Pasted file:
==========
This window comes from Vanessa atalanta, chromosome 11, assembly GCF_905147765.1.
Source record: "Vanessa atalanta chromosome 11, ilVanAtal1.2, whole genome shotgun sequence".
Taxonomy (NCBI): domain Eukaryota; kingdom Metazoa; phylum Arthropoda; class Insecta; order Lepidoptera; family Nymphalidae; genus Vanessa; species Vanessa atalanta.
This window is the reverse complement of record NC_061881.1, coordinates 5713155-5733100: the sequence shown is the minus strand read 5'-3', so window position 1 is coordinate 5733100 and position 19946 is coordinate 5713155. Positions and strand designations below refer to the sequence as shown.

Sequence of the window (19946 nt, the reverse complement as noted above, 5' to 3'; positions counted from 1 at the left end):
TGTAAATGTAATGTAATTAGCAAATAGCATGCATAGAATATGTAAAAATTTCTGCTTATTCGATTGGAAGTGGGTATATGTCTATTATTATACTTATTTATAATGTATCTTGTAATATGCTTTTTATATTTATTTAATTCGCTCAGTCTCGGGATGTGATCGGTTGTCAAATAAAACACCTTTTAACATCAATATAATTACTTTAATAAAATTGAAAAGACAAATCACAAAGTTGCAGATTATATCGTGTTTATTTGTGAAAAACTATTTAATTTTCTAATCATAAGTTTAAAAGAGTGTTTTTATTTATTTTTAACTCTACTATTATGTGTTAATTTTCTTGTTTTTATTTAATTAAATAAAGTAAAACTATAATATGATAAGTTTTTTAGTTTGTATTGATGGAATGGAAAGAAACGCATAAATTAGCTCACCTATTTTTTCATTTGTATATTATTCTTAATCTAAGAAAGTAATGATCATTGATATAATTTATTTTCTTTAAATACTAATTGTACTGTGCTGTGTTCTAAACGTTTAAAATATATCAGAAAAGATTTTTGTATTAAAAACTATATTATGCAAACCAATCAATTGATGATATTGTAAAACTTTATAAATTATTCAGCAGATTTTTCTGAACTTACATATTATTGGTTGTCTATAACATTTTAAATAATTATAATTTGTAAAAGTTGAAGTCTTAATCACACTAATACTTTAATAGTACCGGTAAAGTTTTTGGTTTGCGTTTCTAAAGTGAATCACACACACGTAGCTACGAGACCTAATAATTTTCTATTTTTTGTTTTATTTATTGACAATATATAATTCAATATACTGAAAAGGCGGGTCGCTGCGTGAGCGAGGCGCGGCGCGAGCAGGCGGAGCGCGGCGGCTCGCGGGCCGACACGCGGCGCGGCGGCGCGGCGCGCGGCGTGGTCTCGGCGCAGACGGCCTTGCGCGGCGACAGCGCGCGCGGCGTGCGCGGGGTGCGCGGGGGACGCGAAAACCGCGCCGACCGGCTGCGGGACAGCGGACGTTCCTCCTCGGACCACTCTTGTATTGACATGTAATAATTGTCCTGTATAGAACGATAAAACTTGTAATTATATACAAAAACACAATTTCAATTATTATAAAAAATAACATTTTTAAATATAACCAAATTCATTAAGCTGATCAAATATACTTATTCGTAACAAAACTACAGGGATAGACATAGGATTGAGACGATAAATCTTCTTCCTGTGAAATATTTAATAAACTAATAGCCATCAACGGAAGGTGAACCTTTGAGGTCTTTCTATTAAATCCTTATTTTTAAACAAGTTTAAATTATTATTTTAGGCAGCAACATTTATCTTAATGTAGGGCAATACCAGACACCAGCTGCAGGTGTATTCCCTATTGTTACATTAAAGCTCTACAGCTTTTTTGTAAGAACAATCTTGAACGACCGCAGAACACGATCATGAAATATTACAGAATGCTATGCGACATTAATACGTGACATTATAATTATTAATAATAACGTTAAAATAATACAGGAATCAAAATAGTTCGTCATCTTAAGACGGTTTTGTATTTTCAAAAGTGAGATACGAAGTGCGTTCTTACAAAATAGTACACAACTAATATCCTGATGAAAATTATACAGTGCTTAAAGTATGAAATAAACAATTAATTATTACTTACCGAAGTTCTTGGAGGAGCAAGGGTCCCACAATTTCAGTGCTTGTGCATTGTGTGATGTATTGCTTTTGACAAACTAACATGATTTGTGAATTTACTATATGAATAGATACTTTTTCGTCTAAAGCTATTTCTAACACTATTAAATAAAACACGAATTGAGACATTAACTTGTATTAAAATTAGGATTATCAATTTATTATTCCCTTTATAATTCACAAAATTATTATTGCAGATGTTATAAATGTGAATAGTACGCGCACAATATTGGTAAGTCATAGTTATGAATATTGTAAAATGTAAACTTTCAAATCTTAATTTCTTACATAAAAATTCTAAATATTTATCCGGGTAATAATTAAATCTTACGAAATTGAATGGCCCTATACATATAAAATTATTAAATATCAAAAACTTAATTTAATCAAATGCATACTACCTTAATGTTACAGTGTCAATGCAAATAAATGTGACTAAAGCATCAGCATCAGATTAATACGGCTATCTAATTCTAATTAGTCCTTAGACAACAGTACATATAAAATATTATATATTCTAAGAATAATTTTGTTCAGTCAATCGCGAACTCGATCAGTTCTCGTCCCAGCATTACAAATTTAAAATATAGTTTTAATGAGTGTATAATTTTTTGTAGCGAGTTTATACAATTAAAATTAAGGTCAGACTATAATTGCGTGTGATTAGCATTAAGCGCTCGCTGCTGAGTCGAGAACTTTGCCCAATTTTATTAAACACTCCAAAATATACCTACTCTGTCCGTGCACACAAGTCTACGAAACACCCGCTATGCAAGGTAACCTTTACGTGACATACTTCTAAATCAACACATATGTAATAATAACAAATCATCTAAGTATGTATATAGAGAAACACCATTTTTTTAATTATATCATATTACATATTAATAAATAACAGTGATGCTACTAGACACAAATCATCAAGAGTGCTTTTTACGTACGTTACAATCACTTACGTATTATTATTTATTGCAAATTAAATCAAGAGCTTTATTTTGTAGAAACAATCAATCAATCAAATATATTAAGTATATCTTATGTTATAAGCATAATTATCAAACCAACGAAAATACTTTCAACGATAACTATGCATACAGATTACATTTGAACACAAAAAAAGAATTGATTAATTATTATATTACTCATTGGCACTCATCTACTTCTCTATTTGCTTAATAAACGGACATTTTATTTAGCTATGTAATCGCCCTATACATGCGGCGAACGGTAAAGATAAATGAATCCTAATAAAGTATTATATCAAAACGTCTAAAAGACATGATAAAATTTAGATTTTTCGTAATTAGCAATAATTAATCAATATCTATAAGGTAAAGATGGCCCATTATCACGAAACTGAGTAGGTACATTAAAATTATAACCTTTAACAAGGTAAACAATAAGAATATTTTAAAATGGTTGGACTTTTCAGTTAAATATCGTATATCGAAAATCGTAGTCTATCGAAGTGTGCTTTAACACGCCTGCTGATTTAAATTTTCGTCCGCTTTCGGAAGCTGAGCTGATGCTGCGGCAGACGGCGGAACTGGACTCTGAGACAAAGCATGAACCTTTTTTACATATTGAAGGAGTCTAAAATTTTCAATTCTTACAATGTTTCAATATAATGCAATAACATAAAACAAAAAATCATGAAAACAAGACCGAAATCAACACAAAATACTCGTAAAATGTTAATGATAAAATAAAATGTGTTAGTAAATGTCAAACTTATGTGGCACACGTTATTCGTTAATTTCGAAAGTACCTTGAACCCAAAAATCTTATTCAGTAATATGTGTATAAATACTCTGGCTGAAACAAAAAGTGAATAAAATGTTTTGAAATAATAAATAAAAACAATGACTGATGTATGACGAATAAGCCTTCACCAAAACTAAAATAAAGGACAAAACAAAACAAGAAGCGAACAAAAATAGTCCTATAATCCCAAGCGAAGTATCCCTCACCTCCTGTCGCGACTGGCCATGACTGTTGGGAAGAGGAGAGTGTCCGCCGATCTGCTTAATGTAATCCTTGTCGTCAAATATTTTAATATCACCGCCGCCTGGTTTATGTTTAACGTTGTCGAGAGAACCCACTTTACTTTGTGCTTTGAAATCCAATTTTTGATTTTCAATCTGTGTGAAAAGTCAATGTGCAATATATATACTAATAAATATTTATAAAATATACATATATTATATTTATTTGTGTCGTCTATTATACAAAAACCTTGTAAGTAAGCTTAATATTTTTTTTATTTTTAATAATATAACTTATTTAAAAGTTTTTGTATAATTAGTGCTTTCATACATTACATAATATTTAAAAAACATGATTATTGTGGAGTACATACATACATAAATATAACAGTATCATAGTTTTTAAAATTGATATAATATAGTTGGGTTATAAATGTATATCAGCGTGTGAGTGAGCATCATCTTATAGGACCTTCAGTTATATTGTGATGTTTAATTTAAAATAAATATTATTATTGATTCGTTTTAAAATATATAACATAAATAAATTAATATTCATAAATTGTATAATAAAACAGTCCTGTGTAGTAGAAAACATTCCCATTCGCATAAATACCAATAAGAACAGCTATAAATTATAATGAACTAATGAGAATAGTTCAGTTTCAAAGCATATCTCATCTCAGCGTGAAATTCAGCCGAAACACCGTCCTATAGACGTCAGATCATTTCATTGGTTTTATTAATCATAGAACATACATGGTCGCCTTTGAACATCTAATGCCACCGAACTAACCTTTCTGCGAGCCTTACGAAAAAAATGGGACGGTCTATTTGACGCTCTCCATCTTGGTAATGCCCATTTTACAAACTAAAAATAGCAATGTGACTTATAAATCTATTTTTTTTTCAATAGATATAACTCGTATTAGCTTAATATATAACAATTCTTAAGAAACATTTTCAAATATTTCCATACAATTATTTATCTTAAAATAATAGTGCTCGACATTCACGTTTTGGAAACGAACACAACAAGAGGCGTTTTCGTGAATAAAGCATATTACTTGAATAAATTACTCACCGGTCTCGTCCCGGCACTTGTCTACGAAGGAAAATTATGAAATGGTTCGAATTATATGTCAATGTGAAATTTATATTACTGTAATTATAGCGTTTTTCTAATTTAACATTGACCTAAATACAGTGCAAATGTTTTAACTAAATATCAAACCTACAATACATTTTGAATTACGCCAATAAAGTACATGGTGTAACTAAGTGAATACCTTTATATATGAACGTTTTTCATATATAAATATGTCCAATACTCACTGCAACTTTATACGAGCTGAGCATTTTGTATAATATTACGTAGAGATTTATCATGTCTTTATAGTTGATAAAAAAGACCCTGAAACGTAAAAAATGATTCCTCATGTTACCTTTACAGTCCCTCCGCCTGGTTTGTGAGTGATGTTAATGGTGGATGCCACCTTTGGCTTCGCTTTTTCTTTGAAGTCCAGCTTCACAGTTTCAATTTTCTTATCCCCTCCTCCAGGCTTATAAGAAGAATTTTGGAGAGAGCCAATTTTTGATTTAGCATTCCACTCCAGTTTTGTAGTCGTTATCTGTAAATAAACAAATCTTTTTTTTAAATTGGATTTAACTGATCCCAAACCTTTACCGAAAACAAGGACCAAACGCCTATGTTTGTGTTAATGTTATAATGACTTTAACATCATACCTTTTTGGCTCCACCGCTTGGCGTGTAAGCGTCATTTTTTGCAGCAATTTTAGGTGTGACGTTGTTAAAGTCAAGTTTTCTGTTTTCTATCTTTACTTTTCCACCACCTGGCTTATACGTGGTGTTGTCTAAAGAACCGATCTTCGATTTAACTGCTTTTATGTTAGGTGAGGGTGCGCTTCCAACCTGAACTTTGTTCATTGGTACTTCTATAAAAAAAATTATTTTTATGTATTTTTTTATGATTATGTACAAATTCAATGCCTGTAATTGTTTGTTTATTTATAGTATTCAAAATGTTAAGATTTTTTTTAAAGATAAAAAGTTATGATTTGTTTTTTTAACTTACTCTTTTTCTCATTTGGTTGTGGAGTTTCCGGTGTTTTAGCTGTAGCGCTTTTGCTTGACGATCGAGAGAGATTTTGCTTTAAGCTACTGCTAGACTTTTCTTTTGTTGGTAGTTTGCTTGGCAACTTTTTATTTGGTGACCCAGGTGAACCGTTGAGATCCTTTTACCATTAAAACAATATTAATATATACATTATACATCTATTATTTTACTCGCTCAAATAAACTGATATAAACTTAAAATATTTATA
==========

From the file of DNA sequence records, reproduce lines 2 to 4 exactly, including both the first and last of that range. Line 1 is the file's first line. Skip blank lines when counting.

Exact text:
Source record: "Vanessa atalanta chromosome 11, ilVanAtal1.2, whole genome shotgun sequence".
Taxonomy (NCBI): domain Eukaryota; kingdom Metazoa; phylum Arthropoda; class Insecta; order Lepidoptera; family Nymphalidae; genus Vanessa; species Vanessa atalanta.
This window is the reverse complement of record NC_061881.1, coordinates 5713155-5733100: the sequence shown is the minus strand read 5'-3', so window position 1 is coordinate 5733100 and position 19946 is coordinate 5713155. Positions and strand designations below refer to the sequence as shown.